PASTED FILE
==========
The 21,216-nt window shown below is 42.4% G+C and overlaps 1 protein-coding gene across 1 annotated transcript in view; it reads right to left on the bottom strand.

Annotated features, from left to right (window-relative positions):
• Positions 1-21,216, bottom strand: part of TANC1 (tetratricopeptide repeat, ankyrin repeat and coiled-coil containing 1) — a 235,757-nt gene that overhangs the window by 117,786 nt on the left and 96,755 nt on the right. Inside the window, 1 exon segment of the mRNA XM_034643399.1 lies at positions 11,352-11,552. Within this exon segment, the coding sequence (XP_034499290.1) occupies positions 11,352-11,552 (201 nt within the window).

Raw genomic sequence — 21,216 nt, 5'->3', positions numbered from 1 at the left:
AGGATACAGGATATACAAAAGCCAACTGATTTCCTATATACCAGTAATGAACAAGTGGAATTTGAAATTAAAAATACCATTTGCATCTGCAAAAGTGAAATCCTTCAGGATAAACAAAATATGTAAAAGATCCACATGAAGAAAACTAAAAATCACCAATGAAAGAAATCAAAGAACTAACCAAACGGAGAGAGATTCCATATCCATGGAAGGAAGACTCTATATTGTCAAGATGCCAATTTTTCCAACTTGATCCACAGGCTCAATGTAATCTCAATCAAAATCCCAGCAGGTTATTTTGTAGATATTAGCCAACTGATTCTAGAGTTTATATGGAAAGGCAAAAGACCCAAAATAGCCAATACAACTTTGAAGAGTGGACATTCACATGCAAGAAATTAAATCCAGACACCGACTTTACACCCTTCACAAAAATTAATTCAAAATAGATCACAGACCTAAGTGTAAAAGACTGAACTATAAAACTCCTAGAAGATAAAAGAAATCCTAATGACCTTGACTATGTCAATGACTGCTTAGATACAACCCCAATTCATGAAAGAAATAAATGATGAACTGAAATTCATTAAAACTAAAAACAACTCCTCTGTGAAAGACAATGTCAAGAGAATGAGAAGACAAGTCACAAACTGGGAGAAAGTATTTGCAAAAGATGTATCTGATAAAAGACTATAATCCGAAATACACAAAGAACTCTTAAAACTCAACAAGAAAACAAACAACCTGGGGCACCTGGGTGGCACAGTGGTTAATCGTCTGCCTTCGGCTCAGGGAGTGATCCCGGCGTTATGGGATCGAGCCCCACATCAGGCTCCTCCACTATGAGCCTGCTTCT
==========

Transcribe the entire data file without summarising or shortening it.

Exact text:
The 21,216-nt window shown below is 42.4% G+C and overlaps 1 protein-coding gene across 1 annotated transcript in view; it reads right to left on the bottom strand.

Annotated features, from left to right (window-relative positions):
• Positions 1-21,216, bottom strand: part of TANC1 (tetratricopeptide repeat, ankyrin repeat and coiled-coil containing 1) — a 235,757-nt gene that overhangs the window by 117,786 nt on the left and 96,755 nt on the right. Inside the window, 1 exon segment of the mRNA XM_034643399.1 lies at positions 11,352-11,552. Within this exon segment, the coding sequence (XP_034499290.1) occupies positions 11,352-11,552 (201 nt within the window).

Raw genomic sequence — 21,216 nt, 5'->3', positions numbered from 1 at the left:
AGGATACAGGATATACAAAAGCCAACTGATTTCCTATATACCAGTAATGAACAAGTGGAATTTGAAATTAAAAATACCATTTGCATCTGCAAAAGTGAAATCCTTCAGGATAAACAAAATATGTAAAAGATCCACATGAAGAAAACTAAAAATCACCAATGAAAGAAATCAAAGAACTAACCAAACGGAGAGAGATTCCATATCCATGGAAGGAAGACTCTATATTGTCAAGATGCCAATTTTTCCAACTTGATCCACAGGCTCAATGTAATCTCAATCAAAATCCCAGCAGGTTATTTTGTAGATATTAGCCAACTGATTCTAGAGTTTATATGGAAAGGCAAAAGACCCAAAATAGCCAATACAACTTTGAAGAGTGGACATTCACATGCAAGAAATTAAATCCAGACACCGACTTTACACCCTTCACAAAAATTAATTCAAAATAGATCACAGACCTAAGTGTAAAAGACTGAACTATAAAACTCCTAGAAGATAAAAGAAATCCTAATGACCTTGACTATGTCAATGACTGCTTAGATACAACCCCAATTCATGAAAGAAATAAATGATGAACTGAAATTCATTAAAACTAAAAACAACTCCTCTGTGAAAGACAATGTCAAGAGAATGAGAAGACAAGTCACAAACTGGGAGAAAGTATTTGCAAAAGATGTATCTGATAAAAGACTATAATCCGAAATACACAAAGAACTCTTAAAACTCAACAAGAAAACAAACAACCTGGGGCACCTGGGTGGCACAGTGGTTAATCGTCTGCCTTCGGCTCAGGGAGTGATCCCGGCGTTATGGGATCGAGCCCCACATCAGGCTCCTCCACTATGAGCCTGCTTCT